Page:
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BioMed Research International
Volume 2014, Article ID 291031, 8 pages
http://dx.doi.org/10.1155/2014/291031
Clinical Study

Diagnosis of Latent Tuberculosis in Patients with Systemic Lupus Erythematosus: T.SPOT.TB versus Tuberculin Skin Test

1Department of Internal Medicine, University Hospital Virgen de las Nieves, Avenida de las Fuerzas Armadas No. 2, 18004 Granada, Spain
2Department of Infectious Diseases, University Hospital Virgen de las Nieves, Avenida de las Fuerzas Armadas No. 2, 18004 Granada, Spain
3Department of Clinical Analysis, University Hospital Virgen de las Nieves, Avenida de las Fuerzas Armadas No. 2, 18004 Granada, Spain

Received 7 February 2014; Revised 8 April 2014; Accepted 9 April 2014; Published 28 May 2014

Academic Editor: Juan-Manuel Anaya

Copyright © 2014 Maria Del Mar Arenas Miras et al. This is an open access article distributed under the Creative Commons Attribution License, which permits unrestricted use, distribution, and reproduction in any medium, provided the original work is properly cited.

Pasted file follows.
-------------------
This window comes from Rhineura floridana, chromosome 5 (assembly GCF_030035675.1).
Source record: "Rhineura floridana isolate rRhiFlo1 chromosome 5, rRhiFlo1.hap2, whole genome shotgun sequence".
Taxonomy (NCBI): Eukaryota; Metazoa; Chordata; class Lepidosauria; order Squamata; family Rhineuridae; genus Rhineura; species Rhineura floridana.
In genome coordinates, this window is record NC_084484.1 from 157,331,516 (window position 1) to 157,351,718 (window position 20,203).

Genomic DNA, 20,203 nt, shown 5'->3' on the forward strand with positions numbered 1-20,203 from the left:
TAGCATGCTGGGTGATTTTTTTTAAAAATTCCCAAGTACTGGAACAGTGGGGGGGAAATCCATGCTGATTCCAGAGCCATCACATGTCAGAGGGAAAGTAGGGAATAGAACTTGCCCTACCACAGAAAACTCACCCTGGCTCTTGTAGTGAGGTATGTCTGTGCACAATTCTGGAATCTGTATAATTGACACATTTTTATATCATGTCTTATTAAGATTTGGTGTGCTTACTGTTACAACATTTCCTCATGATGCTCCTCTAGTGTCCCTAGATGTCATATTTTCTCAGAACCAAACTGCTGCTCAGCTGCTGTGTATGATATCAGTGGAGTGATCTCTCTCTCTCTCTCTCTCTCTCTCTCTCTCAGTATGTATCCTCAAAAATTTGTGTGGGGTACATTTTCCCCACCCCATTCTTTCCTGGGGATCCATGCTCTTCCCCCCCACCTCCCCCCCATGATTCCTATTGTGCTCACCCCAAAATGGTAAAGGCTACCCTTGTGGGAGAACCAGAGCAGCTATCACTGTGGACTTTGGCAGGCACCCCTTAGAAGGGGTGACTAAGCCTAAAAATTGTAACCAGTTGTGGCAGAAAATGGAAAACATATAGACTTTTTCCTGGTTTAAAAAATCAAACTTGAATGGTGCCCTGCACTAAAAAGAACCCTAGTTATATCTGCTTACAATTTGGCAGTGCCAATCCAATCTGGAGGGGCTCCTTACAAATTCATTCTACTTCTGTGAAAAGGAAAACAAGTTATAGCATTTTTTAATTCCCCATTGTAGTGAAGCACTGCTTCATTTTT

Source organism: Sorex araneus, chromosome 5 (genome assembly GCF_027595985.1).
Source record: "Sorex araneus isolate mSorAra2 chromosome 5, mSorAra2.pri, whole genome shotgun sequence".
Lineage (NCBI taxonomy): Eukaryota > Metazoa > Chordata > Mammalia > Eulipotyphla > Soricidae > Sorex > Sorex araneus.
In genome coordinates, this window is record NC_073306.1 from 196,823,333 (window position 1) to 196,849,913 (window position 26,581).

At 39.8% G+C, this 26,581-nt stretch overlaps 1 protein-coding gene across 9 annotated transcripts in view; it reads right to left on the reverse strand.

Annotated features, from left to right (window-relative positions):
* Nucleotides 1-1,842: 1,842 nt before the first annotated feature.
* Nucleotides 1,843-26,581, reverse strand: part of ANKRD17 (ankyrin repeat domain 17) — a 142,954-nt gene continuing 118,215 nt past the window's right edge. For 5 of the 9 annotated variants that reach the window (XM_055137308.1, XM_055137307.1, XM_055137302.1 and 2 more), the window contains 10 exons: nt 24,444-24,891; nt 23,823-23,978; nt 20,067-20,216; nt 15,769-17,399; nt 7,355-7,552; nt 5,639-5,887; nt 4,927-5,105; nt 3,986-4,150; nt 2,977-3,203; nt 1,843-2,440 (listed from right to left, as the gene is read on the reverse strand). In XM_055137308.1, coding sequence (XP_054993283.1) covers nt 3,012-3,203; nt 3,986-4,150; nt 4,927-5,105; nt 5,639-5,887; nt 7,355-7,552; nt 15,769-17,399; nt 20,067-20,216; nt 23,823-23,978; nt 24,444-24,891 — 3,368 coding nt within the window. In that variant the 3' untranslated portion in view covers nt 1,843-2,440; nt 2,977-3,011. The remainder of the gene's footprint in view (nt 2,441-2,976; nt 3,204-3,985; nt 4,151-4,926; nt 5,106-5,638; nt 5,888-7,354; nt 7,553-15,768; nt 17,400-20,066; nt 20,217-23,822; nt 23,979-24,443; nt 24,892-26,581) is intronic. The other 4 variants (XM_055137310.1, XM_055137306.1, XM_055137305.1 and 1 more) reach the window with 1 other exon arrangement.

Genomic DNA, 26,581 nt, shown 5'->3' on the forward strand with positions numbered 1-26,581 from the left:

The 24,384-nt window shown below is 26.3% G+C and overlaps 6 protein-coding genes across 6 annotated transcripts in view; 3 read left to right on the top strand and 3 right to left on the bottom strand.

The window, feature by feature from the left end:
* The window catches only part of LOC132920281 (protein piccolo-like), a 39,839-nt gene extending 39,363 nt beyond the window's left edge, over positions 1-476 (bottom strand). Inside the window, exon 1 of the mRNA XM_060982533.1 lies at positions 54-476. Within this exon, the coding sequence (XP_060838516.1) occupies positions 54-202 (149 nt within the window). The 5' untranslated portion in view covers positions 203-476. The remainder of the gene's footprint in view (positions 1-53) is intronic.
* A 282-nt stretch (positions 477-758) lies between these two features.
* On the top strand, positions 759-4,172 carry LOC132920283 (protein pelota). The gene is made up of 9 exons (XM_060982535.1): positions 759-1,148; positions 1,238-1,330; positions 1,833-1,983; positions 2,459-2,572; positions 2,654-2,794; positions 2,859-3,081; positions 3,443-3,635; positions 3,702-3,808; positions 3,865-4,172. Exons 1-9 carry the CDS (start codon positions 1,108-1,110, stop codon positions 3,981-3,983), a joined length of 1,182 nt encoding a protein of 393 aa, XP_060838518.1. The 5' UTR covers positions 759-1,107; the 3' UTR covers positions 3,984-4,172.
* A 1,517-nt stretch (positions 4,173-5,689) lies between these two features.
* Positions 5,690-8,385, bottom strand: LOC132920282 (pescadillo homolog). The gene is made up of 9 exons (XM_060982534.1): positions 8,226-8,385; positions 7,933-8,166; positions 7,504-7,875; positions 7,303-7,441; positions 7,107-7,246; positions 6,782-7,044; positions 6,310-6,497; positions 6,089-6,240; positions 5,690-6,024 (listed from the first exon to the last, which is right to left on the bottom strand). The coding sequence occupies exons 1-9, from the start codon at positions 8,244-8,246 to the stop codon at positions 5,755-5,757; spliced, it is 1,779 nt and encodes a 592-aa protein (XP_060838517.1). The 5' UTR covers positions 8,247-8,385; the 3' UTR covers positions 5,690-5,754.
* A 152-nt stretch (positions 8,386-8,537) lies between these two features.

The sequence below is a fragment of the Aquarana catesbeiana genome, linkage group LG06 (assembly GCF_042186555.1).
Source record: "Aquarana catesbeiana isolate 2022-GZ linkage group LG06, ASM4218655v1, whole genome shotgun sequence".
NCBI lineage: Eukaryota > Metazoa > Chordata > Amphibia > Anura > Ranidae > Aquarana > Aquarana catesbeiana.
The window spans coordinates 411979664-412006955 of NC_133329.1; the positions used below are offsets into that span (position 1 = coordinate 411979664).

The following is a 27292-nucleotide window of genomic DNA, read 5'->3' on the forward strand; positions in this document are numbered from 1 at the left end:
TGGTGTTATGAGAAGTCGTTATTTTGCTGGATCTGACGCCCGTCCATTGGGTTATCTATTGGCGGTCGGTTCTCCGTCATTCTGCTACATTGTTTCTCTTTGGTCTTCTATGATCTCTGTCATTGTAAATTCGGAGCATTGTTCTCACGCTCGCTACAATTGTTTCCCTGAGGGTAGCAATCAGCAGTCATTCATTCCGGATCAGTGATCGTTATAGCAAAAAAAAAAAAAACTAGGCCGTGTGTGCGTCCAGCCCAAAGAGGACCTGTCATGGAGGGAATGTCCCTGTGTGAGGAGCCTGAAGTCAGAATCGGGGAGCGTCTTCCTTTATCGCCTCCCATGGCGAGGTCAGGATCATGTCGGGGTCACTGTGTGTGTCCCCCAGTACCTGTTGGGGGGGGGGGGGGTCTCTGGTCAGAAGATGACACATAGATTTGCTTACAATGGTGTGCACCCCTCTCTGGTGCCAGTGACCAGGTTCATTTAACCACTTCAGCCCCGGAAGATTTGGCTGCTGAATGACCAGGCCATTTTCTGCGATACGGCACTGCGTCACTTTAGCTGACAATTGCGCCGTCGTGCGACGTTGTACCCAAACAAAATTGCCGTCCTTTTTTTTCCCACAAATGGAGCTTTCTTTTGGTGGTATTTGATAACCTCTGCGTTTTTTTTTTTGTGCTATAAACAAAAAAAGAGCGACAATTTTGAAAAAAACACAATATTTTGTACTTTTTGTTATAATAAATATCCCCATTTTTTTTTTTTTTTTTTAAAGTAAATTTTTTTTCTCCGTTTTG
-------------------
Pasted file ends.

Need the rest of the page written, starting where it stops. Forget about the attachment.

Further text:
Abstract

Early studies in patients with systemic lupus erythematosus (SLE) reported increased incidence of tuberculosis. The tuberculin skin test (TST) is the technique of choice to detect latent tuberculosis infection (LTBI) but has several limitations. Objectives. We compared TST and the newer T.SPOT.TB test to diagnose LTBI in SLE patients. Methods. In this observational cohort study conducted between August 2009 and February 2012, we recruited 92 patients from those attending the SLE clinic of our university hospital. Data recorded were epidemiological and sociodemographic characteristics. Laboratory analyses included TST and T.SPOT.TB tests. Results. Of the patients studied, 92% were women with an average age of 42.7 years. Overall, the degree of correlation between the two tests was low (Kappa index = 0.324) but was better in patients not receiving corticosteroids (CTC)/immunosuppressive (IS) therapy (Kappa = 0.436) and in those receiving hydroxychloroquine (Kappa = 0.473). While TST results were adversely affected by those receiving CTC and/or IS drugs ( ), the T.SPOT.TB results were not. Conclusion. Although the TST test remains a useful tool for diagnosing LTBI in SLE patients, the T.SPOT.TB test is perhaps better employed when the patient is receiving CTC and/or IS drugs.